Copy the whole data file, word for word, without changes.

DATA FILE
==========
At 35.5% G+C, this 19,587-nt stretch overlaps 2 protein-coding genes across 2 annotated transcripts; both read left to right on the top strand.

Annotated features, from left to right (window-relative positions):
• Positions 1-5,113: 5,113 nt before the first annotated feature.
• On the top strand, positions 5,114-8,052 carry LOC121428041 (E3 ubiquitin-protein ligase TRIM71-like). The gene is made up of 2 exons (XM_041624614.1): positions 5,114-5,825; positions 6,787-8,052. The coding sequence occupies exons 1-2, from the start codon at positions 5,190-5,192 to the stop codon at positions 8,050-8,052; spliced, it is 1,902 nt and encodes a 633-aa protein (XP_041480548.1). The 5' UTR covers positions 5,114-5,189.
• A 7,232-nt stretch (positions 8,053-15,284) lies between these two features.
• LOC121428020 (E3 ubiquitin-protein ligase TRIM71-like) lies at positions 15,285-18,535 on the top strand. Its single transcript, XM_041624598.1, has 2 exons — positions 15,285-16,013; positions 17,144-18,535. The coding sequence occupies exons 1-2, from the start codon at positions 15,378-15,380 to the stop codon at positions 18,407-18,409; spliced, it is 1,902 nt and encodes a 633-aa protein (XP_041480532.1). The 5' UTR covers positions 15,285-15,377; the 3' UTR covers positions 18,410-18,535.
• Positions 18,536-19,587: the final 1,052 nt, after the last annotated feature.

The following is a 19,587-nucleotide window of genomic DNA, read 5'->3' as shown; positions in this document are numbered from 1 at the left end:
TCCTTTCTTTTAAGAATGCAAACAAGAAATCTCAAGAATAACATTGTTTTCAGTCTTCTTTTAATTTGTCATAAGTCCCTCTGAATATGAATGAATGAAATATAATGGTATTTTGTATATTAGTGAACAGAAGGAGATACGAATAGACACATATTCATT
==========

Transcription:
At 35.5% G+C, this 19,587-nt stretch overlaps 2 protein-coding genes across 2 annotated transcripts; both read left to right on the top strand.

Annotated features, from left to right (window-relative positions):
• Positions 1-5,113: 5,113 nt before the first annotated feature.
• On the top strand, positions 5,114-8,052 carry LOC121428041 (E3 ubiquitin-protein ligase TRIM71-like). The gene is made up of 2 exons (XM_041624614.1): positions 5,114-5,825; positions 6,787-8,052. The coding sequence occupies exons 1-2, from the start codon at positions 5,190-5,192 to the stop codon at positions 8,050-8,052; spliced, it is 1,902 nt and encodes a 633-aa protein (XP_041480548.1). The 5' UTR covers positions 5,114-5,189.
• A 7,232-nt stretch (positions 8,053-15,284) lies between these two features.
• LOC121428020 (E3 ubiquitin-protein ligase TRIM71-like) lies at positions 15,285-18,535 on the top strand. Its single transcript, XM_041624598.1, has 2 exons — positions 15,285-16,013; positions 17,144-18,535. The coding sequence occupies exons 1-2, from the start codon at positions 15,378-15,380 to the stop codon at positions 18,407-18,409; spliced, it is 1,902 nt and encodes a 633-aa protein (XP_041480532.1). The 5' UTR covers positions 15,285-15,377; the 3' UTR covers positions 18,410-18,535.
• Positions 18,536-19,587: the final 1,052 nt, after the last annotated feature.

The following is a 19,587-nucleotide window of genomic DNA, read 5'->3' as shown; positions in this document are numbered from 1 at the left end:
TCCTTTCTTTTAAGAATGCAAACAAGAAATCTCAAGAATAACATTGTTTTCAGTCTTCTTTTAATTTGTCATAAGTCCCTCTGAATATGAATGAATGAAATATAATGGTATTTTGTATATTAGTGAACAGAAGGAGATACGAATAGACACATATTCATT